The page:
5 March, 2007
I’m going to do something a bit impolitic: I’m going to criticize the GDC. In a small industry, this can be a dangerous thing to do.
But, I want to provide a counter opinion to Damion who says he loves the GDC. I’m going to explain why some of us don’t particularly like the Mecca of game developers. I’ll try to be constructive and keep the swearing to a minimum.
Now, let me say that the GDC is a great experience for new developers. After you have worked in the industry for a few years and are sure this is what you want to do for a living, convince your company or save up the dough to go at least once. It’s a great way to meet other people and rub shoulders with some cool people. And, the opportunity to hear Will Wright talk is really worth it.
Or, if you’re on the prowl for a job, the GDC is the place to be. Given that I have a long-term contract that is paying me rather well, I’m not interested in hearing about the latest job offers. I’ve actually got quite a bit of work to do on the various documents that are due this week, and I’m flying to China on Saturday. So, yeah, I’m not eager to wear myself out at a conference before landing in another country.
Otherwise, there are a number of reasons why the conference is generally not worth it.
Many of us are introverts
Damion says he gets “recharged” from the conference; this is a classic sign of an extrovert. However, many of the rest of us developers are introverts. We know we should go and keep in touch with other people, but that doesn’t mean we like it. Some of us are painfully introverted, and some of us probably even have Asperger Syndrome (it’s almost a job requirement for some positions). So, a week of hanging around other people and trying to maintain our social manners is actually draining for us, not invigorating.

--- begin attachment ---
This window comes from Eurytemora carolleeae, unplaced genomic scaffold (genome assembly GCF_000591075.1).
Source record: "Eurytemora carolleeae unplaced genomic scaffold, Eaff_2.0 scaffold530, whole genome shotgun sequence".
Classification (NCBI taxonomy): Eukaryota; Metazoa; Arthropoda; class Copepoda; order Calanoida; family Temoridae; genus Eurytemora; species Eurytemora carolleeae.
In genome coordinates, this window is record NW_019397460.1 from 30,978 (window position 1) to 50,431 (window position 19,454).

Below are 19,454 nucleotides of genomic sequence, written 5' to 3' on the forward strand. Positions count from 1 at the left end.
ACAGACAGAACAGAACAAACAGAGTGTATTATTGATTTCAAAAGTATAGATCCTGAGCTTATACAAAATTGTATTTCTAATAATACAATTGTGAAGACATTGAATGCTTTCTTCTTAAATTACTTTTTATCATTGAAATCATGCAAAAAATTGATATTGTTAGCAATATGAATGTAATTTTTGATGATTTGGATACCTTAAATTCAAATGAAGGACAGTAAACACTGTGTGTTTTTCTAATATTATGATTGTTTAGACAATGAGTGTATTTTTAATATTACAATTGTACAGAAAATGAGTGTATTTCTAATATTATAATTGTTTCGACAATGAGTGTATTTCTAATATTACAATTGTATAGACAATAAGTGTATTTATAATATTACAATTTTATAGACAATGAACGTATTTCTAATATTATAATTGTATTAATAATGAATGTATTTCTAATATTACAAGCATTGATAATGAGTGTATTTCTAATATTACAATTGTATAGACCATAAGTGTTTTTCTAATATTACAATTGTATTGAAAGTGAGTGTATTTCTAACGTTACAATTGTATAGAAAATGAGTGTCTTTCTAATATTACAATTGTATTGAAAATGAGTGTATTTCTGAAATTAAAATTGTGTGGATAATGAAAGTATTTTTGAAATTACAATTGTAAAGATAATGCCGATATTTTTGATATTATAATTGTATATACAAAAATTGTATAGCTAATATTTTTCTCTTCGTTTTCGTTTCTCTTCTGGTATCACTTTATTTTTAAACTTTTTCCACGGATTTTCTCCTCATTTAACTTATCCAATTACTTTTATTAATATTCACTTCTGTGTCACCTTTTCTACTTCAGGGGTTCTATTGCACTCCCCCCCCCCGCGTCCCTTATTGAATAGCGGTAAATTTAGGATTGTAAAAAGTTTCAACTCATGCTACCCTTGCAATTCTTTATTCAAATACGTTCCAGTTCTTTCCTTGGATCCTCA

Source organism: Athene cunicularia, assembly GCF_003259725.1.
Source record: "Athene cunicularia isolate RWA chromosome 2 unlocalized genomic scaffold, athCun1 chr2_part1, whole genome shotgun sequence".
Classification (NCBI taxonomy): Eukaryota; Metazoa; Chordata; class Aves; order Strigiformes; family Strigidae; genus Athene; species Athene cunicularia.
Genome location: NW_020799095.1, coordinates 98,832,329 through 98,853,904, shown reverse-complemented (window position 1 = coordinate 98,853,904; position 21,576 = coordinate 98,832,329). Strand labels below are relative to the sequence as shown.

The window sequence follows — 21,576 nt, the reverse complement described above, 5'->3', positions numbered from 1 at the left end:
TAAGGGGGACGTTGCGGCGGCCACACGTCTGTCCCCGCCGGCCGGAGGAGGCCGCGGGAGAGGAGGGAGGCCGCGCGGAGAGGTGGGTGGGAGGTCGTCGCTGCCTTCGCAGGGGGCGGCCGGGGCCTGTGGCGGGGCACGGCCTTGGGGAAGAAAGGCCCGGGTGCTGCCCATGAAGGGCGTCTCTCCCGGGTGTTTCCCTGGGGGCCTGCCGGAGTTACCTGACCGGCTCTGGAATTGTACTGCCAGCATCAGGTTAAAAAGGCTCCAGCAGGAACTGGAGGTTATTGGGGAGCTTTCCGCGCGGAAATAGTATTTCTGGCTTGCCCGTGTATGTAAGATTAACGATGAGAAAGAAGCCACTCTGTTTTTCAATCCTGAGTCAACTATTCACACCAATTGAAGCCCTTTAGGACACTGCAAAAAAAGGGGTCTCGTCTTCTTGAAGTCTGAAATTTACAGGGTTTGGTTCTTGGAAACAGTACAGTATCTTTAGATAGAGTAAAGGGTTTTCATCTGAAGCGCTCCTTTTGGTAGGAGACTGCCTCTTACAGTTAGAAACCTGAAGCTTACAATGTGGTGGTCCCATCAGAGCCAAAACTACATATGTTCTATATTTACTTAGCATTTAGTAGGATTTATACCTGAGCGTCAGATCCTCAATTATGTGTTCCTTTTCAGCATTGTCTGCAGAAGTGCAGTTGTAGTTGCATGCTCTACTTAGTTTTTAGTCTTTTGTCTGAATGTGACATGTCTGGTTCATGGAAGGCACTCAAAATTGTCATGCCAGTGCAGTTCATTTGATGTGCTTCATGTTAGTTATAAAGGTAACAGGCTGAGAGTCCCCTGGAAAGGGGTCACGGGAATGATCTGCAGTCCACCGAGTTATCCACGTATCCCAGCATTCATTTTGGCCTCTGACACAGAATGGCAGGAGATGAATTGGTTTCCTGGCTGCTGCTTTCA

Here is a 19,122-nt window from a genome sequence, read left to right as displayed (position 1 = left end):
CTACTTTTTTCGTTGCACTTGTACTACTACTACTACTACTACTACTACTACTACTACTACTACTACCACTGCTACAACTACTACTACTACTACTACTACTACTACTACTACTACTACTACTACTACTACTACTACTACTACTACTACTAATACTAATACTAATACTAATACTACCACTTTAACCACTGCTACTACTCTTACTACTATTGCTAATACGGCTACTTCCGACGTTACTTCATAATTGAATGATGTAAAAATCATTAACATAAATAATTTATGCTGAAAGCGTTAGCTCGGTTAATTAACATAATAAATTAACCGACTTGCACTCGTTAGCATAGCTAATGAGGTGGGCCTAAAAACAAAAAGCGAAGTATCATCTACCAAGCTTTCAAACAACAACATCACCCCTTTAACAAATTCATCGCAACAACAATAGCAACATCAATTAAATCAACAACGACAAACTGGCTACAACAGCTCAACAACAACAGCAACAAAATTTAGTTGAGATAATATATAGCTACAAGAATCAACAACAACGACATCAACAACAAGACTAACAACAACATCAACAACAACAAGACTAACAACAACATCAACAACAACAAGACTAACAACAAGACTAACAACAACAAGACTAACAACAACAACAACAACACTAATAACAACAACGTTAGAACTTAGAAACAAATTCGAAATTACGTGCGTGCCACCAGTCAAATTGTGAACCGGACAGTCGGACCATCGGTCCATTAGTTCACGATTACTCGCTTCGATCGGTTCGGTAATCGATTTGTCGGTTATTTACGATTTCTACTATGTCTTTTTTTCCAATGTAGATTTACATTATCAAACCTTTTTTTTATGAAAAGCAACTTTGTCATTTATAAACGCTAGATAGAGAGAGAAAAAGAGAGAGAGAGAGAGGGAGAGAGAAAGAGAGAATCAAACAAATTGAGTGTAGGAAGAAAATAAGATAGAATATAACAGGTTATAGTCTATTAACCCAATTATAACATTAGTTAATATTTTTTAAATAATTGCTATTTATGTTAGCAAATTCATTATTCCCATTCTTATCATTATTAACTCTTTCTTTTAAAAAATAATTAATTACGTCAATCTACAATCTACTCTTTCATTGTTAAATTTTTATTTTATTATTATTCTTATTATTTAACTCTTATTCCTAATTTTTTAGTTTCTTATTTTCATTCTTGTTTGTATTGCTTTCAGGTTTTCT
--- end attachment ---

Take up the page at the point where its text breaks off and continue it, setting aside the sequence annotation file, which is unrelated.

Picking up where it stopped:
For online developers, we also tend to be pretty well connected. Many of us are on social networking sites like LinkedIn, and some congregate in IRC chat rooms and others have blogs. We usually don’t lack for contact with our peers. And, up until CMP bought the Austin conference, online game had our own conference to focus that was a lot more interesting. But, speaking of the Austin conference, we come to….
This is the reason that a lot of developers were dismayed when CMP, the organizers of the GDC, bought the Austin Conference. The relatively affordable prices are almost certainly going to increase. You’ll see why we think that in here:
I suspect one reason why Damion doesn’t mind the conference is because he’s not footing the entire bill himself. He’s speaking this year and that means he gets the Giga pass (retail price: US$1850.00). Working at a large, well-funded company probably means that his airfare (~US$250.00) and hotel (~US$125.00 per night) are covered. So in all likelihood, all he has to do is come up with meals (~US$25.00/day if you’re frugal) and drinks (cost varies by alcohol tolerance skill, figure $6/night if you nurse one bottle of beer).
So, let’s take a look at the costs for someone footing their own bill:
Hotel (6 nights): $750.00
Meals (6 days): $150.00
Note that over half of that expense is the pass itself. When I was making $12,000 per year from my own company, that’s a hefty chunk. Of course, I’m lucky enough to live in the area so I don’t have to spend airfare or hotel, if I don’t mind spending a few hours driving or on the train each day.
But, let’s go more modest. Let’s take the Classic Pass and only spend 4 nights. Let’s also assume we bought everything a year in advance (or as soon after as we could).
Hotel (4 nights): $280.00
Meals (4 days): $100.00
Not quite half as much. The pass is still the big ticket item.
The really cheap method? Go write a few articles for a media site. Get a free press pass and get into everything (and get treated as a VIP on the Expo floor). Live in the area so you don’t have to spend money on airfare or hotel, only gas ($3/gallon!) and parking (which was much cheaper down in San Jose). Skip out a bit early to drive home and avoid nursing that $6 bottle of beer in a lame attempt to socialize.
And, yeah, keep in mind that my figures above do not include the heavy drinking that is a hallmark of a GDC experience. And why do you have to drink so heavily, because of…
This is the reason why you’re forking over at least a grand to attend the conference, right? Well, this tends to be the weakest part of the conference.
Sometimes you happen to attend a really great talk. This is usually by accident. Many people giving talks are just there to get their free pass. Some people do put some effort into their talks, but some don’t bother to put together their slides until the night before. ;) I can count the number of truly great talks I’ve seen, but have completely lost count of the number of disappointments I’ve had.